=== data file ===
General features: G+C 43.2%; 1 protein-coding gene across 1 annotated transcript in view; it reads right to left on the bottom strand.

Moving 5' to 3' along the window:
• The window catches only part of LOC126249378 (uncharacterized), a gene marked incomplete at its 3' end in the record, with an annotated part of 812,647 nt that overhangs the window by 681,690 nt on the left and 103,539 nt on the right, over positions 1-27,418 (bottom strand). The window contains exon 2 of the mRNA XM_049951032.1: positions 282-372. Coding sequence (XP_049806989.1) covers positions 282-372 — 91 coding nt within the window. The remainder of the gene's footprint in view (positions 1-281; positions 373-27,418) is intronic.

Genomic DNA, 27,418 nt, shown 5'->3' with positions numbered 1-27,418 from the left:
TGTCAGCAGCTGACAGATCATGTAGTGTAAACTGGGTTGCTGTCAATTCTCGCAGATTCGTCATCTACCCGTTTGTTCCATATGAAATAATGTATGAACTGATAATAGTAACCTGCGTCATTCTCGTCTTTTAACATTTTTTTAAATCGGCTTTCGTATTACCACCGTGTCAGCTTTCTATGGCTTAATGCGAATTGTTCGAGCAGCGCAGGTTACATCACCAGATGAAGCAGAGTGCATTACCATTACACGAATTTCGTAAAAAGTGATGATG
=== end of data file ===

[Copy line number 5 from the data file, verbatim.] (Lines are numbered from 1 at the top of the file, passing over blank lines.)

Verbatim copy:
TGTCAGCAGCTGACAGATCATGTAGTGTAAACTGGGTTGCTGTCAATTCTCGCAGATTCGTCATCTACCCGTTTGTTCCATATGAAATAATGTATGAACTGATAATAGTAACCTGCGTCATTCTCGTCTTTTAACATTTTTTTAAATCGGCTTTCGTATTACCACCGTGTCAGCTTTCTATGGCTTAATGCGAATTGTTCGAGCAGCGCAGGTTACATCACCAGATGAAGCAGAGTGCATTACCATTACACGAATTTCGTAAAAAGTGATGATG